Potential Side Effects of Donating Your Eggs

In most cases, the process undertaken to donate your eggs is very safe and will not have any effects beyond soreness the day after the procedure. However, in rare cases the egg donation process may result in some side effects that will need to be addressed.

Ovarian Hyperstimulation Syndrome (OHSS)

It is possible for an egg donor to be sensitive to the fertility drugs used in hormonal stimulation. When this happens they may produce many follicles, which then cause their ovaries to swell and become painful, while their hormone levels rise. 

The safety of our egg donors is very important to us and therefore we use mild (low intensity) stimulation protocols in order to minimise the risks and make the treatment as smooth and easy for you as possible. We also take care to monitor your cycle closely so we can take preventive measures to avoid the risk of hyperstimulation (OHSS). Development is not always predictable, and it can’t always be avoided, but it can be monitored and identified early on if you have an increased risk. The trigger injection used is considered to be the safest and minimises the risk of the OHSS.

You will be given written information about what to expect after the egg collection procedure and signs to watch for. You will also be given a 24hrs emergency phone number in case you need to contact us for any of the warning signs.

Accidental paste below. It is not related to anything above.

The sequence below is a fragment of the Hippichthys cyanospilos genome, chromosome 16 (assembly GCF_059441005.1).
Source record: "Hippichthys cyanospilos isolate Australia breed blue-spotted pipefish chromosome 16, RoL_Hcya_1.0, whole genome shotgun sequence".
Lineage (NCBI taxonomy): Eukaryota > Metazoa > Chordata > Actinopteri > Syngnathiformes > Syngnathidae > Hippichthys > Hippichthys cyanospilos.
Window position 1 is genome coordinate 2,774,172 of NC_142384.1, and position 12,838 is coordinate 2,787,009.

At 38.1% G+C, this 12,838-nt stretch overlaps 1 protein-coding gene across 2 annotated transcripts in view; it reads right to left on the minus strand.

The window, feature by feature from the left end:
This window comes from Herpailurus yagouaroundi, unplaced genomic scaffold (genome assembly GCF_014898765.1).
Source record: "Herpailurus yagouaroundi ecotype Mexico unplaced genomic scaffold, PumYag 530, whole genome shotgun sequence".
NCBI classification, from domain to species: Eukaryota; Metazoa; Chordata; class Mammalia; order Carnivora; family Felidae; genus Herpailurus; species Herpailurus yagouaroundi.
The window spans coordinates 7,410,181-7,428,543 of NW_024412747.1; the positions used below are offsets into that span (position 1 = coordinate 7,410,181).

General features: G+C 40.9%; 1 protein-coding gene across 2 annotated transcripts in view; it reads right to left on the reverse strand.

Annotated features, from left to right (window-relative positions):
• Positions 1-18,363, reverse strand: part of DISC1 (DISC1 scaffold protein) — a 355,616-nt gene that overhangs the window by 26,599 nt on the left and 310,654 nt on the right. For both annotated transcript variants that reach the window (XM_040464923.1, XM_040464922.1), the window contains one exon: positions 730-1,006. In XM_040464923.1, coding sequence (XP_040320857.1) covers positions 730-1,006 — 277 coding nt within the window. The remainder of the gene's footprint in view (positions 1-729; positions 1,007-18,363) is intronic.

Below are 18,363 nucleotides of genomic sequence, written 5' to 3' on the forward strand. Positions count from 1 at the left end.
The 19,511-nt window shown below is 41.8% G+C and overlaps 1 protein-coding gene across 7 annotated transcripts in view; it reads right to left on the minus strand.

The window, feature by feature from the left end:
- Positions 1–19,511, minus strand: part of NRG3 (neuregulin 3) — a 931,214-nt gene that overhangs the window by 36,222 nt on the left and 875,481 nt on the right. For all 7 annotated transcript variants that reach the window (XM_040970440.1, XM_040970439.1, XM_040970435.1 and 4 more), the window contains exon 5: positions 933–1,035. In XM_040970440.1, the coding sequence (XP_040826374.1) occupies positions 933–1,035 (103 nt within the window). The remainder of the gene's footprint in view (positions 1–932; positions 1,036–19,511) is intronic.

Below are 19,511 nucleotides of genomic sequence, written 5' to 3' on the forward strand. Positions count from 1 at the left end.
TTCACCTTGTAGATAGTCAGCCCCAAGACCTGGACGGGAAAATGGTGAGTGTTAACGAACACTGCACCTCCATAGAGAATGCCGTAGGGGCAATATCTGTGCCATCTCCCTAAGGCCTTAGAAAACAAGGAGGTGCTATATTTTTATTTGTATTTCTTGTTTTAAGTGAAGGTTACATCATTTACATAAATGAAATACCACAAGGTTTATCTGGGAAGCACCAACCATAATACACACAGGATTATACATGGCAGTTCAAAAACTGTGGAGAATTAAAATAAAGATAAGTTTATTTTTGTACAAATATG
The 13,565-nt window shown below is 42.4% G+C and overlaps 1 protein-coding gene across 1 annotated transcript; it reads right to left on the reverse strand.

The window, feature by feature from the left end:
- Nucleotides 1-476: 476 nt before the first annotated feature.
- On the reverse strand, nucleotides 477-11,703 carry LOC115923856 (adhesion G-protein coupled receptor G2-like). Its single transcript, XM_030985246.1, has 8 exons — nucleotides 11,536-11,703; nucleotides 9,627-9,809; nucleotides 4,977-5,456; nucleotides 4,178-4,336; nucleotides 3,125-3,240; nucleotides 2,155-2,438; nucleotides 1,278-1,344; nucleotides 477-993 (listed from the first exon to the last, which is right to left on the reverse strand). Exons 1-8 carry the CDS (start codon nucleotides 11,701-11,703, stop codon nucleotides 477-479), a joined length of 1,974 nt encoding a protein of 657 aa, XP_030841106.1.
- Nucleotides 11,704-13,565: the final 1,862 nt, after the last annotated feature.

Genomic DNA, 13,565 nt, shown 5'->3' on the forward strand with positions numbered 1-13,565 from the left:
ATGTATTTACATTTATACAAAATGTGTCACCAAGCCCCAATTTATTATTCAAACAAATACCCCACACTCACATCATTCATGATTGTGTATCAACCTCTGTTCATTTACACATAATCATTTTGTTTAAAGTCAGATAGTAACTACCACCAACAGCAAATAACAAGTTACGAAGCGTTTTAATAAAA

The Risks of Egg Retrieval

Following the egg retrieval procedure entails discomfort and sometimes even some degree of mild pain, and following the procedure a couple of hours of rest is required. The main risks associated with the insertion of a needle into the ovary are infection and bleeding. 

Mild haemorrhage occurs during most manipulations of the ovary. Infrequently, the bleeding is more extensive and requires blood transfusions or procedures to stop bleeding. 

Since the procedure is done under ultrasound guidance the damage to the surrounding tissues, such as the bowel and bladder, are extremely rare but possible.

Pelvic Infections

Following the procedure, there is a very rare chance that you may develop a pelvic infection. To minimise the chances of this happening, the egg collection process is always performed under the cleanest conditions possible and antibiotics will be given to patients who have an increased risk of developing one. 

Other Complications

It is important to note additional complications, such as ovarian torsion, may require surgical intervention and are extremely rare.

For More Information

If you would like to learn more about the process for donating eggs or if you have further questions after reading this guide, always feel free to get in touch with our fertility clinic. We are always available to provide answers, and we can set up an initial consultation if you decide that you’d like to meet with us.

Are You Considering Donating Eggs?

If you have been considering helping out a friend or family member, or even if you’d like to be altruistic and donate your eggs to a stranger looking to take the first step on the journey to parenthood, contact us today. There’s no waiting list prior to our treatment for egg donation and there will only be a period of a few short weeks before we match you with the most suitable intended parent. 

Soon, you may be helping someone to expand their family and experience the joys they’ve always dreamed about.

Fertility Specialist